RealD Inc., the maker of 3-D movie projectors and glasses used to show James Cameron’s “Avatar,” raised $200 million selling shares above the forecast range in its initial public offering.
RealD priced 12.5 million shares at $16 each after offering 10.75 million for $13 to $15, according to Bloomberg data and its regulatory filing. The company, which plans to expand in 3-D televisions, computers and video games, will use the money to pay debt and for possible takeovers, the filing showed. Qlik Technologies Inc., a maker of software for businesses, also convinced investors to pay more than its high-end offer price, raising $112 million.
The deals came after interactive whiteboard maker Smart Technologies Inc.’s initial sale and pushed the amount raised from U.S. offerings above $1 billion this week. IPO filings climbed to the highest since 2007 last quarter even as deals worldwide were canceled at the fastest rate since the collapse of New York-based Lehman Brothers Holdings Inc.
JPMorgan Chase & Co. and Minneapolis-based Piper Jaffray Cos. led the offering from RealD. The company starts trading on the New York Stock Exchange tomorrow under the ticker RLD.
RealD, the Beverly Hills, California-based company that collects fees from theaters that use its projectors, has lost money in every year since 2005, when its equipment was first used to show 3-D movies, according to its filing with the Securities and Exchange Commission.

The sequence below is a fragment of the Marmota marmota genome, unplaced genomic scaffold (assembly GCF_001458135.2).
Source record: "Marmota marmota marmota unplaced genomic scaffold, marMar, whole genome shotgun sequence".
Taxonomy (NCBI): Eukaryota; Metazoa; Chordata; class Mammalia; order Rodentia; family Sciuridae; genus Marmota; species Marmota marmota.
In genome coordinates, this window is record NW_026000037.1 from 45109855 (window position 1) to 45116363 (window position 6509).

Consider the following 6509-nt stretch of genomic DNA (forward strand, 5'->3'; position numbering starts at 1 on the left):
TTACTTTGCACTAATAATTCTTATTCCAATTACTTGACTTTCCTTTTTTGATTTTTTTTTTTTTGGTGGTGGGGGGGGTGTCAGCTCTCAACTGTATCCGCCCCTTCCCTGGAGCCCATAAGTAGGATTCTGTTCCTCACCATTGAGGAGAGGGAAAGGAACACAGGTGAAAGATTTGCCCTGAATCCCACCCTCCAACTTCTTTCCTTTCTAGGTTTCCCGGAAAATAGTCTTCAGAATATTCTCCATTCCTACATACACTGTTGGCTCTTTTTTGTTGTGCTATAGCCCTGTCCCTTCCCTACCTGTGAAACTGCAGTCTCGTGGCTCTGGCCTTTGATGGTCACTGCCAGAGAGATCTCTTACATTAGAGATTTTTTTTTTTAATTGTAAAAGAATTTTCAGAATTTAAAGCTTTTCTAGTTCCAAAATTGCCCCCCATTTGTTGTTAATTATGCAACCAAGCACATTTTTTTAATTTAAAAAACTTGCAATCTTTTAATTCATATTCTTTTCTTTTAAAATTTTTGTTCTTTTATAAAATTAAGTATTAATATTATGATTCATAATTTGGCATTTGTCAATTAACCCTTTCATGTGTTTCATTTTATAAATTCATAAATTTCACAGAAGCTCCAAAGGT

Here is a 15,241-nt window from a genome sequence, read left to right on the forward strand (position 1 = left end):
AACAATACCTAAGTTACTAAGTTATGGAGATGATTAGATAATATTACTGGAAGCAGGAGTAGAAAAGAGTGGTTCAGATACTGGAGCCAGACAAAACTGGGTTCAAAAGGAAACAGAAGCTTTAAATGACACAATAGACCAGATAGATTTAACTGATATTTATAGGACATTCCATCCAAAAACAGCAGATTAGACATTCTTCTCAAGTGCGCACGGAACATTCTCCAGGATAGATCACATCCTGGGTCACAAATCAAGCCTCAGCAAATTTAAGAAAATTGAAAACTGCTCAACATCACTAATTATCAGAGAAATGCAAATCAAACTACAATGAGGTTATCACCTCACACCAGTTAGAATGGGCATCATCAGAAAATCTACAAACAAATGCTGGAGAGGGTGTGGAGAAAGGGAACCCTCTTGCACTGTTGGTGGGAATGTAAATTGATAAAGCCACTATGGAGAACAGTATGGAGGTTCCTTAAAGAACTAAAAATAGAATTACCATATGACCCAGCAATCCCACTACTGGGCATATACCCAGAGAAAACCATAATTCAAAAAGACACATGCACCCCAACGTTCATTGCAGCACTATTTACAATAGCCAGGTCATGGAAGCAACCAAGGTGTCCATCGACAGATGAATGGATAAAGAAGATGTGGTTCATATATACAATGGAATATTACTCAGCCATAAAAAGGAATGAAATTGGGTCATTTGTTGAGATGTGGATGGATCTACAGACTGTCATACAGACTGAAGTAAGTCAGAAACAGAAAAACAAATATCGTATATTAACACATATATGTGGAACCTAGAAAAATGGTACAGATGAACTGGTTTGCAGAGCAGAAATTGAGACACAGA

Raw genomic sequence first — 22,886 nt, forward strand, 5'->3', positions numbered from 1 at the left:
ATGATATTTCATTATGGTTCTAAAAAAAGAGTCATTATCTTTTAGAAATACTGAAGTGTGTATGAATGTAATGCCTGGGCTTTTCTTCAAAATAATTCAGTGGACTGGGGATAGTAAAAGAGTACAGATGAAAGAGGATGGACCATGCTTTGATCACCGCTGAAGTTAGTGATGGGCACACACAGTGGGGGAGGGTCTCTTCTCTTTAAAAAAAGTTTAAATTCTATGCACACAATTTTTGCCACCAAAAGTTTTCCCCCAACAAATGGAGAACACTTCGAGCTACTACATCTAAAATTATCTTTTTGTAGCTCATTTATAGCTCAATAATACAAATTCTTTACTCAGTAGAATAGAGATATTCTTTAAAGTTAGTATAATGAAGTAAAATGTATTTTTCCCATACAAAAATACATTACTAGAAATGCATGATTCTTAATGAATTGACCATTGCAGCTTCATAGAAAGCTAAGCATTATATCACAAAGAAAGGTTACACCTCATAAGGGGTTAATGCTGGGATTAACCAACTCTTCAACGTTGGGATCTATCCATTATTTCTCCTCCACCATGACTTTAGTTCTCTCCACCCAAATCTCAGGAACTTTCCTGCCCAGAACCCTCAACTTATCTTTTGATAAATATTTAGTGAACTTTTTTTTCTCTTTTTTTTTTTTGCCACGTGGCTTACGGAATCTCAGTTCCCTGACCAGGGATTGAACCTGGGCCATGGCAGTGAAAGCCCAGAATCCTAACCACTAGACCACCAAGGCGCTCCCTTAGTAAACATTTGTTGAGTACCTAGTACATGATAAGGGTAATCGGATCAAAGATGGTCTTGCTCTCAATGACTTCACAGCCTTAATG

“Avatar,” the futuristic adventure movie, has taken a record $2.73 billion of worldwide box-office receipts since its December release, according to Box Office Mojo, a researcher based in Sherman Oaks, California.
Shamrock Capital Advisors, the private equity firm based in Burbank, California, was selling 1.4 million shares in RealD’s IPO, the filing showed. The fund is affiliated with Shamrock Holdings of California Inc., which was founded by Roy Disney in 1978, according to the Shamrock Web site.
At the midpoint price of $14, RealD had an enterprise value, or the sum of its stock and debt minus cash, of 22 times estimated earnings before interest, taxes, depreciation and amortization, a report from London-based researcher Independent International Investment Research Plc showed.
IMAX Corp., the Mississauga, Ontario-based operator of big-screen movie theaters, and Dolby Laboratories Inc. of San Francisco, which RealD cites as its main competitors, are valued at 7.5 times and 12 times enterprise value to estimated Ebitda, respectively, according to the report.
Qlik priced 11.2 million shares at $10 each, more than the $8.50 to $9.50 the Radnor, Pennsylvania-based company originally sought. The sale was managed by New York-based Morgan Stanley, Citigroup Inc. and JPMorgan.
Smart Technologies, which yesterday raised $660 million in the second-largest U.S. IPO this year, advanced 0.3 percent to $17.05 in New York today.